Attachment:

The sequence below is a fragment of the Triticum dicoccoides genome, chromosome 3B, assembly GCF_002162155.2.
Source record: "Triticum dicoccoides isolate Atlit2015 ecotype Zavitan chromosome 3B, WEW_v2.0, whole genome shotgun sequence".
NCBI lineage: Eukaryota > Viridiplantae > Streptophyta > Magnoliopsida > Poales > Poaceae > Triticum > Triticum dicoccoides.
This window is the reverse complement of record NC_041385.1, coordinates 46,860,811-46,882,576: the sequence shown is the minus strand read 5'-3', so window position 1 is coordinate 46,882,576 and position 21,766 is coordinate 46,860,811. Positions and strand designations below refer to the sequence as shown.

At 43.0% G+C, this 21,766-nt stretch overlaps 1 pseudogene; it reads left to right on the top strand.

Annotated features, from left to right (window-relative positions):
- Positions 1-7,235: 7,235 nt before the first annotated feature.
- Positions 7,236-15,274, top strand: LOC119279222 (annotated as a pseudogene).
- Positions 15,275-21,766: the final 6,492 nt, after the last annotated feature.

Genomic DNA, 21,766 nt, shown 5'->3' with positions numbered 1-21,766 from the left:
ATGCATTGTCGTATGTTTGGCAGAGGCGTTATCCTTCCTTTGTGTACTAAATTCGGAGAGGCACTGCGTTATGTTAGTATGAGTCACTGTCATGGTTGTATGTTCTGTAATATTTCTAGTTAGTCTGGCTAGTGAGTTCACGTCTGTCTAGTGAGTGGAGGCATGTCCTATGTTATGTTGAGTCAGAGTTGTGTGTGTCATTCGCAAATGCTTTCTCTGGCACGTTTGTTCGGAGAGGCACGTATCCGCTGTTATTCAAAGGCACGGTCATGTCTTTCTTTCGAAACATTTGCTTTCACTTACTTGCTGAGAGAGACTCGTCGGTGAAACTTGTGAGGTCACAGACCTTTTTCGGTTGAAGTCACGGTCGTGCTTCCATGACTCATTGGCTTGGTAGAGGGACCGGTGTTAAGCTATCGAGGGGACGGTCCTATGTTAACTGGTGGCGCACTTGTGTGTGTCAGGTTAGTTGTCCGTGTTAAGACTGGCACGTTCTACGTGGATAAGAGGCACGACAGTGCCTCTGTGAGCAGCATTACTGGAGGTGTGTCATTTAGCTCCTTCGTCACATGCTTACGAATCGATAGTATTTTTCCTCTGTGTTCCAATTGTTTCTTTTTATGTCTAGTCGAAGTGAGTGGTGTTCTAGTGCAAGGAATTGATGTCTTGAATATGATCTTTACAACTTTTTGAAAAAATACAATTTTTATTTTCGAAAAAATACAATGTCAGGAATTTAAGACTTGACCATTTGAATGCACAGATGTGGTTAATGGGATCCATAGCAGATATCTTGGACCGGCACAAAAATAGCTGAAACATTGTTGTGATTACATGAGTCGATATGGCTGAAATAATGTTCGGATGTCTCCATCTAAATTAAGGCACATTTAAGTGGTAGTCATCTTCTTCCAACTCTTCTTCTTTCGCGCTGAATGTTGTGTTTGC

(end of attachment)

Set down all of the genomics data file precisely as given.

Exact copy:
The sequence below is a fragment of the Triticum dicoccoides genome, chromosome 3B, assembly GCF_002162155.2.
Source record: "Triticum dicoccoides isolate Atlit2015 ecotype Zavitan chromosome 3B, WEW_v2.0, whole genome shotgun sequence".
NCBI lineage: Eukaryota > Viridiplantae > Streptophyta > Magnoliopsida > Poales > Poaceae > Triticum > Triticum dicoccoides.
This window is the reverse complement of record NC_041385.1, coordinates 46,860,811-46,882,576: the sequence shown is the minus strand read 5'-3', so window position 1 is coordinate 46,882,576 and position 21,766 is coordinate 46,860,811. Positions and strand designations below refer to the sequence as shown.

At 43.0% G+C, this 21,766-nt stretch overlaps 1 pseudogene; it reads left to right on the top strand.

Annotated features, from left to right (window-relative positions):
- Positions 1-7,235: 7,235 nt before the first annotated feature.
- Positions 7,236-15,274, top strand: LOC119279222 (annotated as a pseudogene).
- Positions 15,275-21,766: the final 6,492 nt, after the last annotated feature.

Genomic DNA, 21,766 nt, shown 5'->3' with positions numbered 1-21,766 from the left:
ATGCATTGTCGTATGTTTGGCAGAGGCGTTATCCTTCCTTTGTGTACTAAATTCGGAGAGGCACTGCGTTATGTTAGTATGAGTCACTGTCATGGTTGTATGTTCTGTAATATTTCTAGTTAGTCTGGCTAGTGAGTTCACGTCTGTCTAGTGAGTGGAGGCATGTCCTATGTTATGTTGAGTCAGAGTTGTGTGTGTCATTCGCAAATGCTTTCTCTGGCACGTTTGTTCGGAGAGGCACGTATCCGCTGTTATTCAAAGGCACGGTCATGTCTTTCTTTCGAAACATTTGCTTTCACTTACTTGCTGAGAGAGACTCGTCGGTGAAACTTGTGAGGTCACAGACCTTTTTCGGTTGAAGTCACGGTCGTGCTTCCATGACTCATTGGCTTGGTAGAGGGACCGGTGTTAAGCTATCGAGGGGACGGTCCTATGTTAACTGGTGGCGCACTTGTGTGTGTCAGGTTAGTTGTCCGTGTTAAGACTGGCACGTTCTACGTGGATAAGAGGCACGACAGTGCCTCTGTGAGCAGCATTACTGGAGGTGTGTCATTTAGCTCCTTCGTCACATGCTTACGAATCGATAGTATTTTTCCTCTGTGTTCCAATTGTTTCTTTTTATGTCTAGTCGAAGTGAGTGGTGTTCTAGTGCAAGGAATTGATGTCTTGAATATGATCTTTACAACTTTTTGAAAAAATACAATTTTTATTTTCGAAAAAATACAATGTCAGGAATTTAAGACTTGACCATTTGAATGCACAGATGTGGTTAATGGGATCCATAGCAGATATCTTGGACCGGCACAAAAATAGCTGAAACATTGTTGTGATTACATGAGTCGATATGGCTGAAATAATGTTCGGATGTCTCCATCTAAATTAAGGCACATTTAAGTGGTAGTCATCTTCTTCCAACTCTTCTTCTTTCGCGCTGAATGTTGTGTTTGC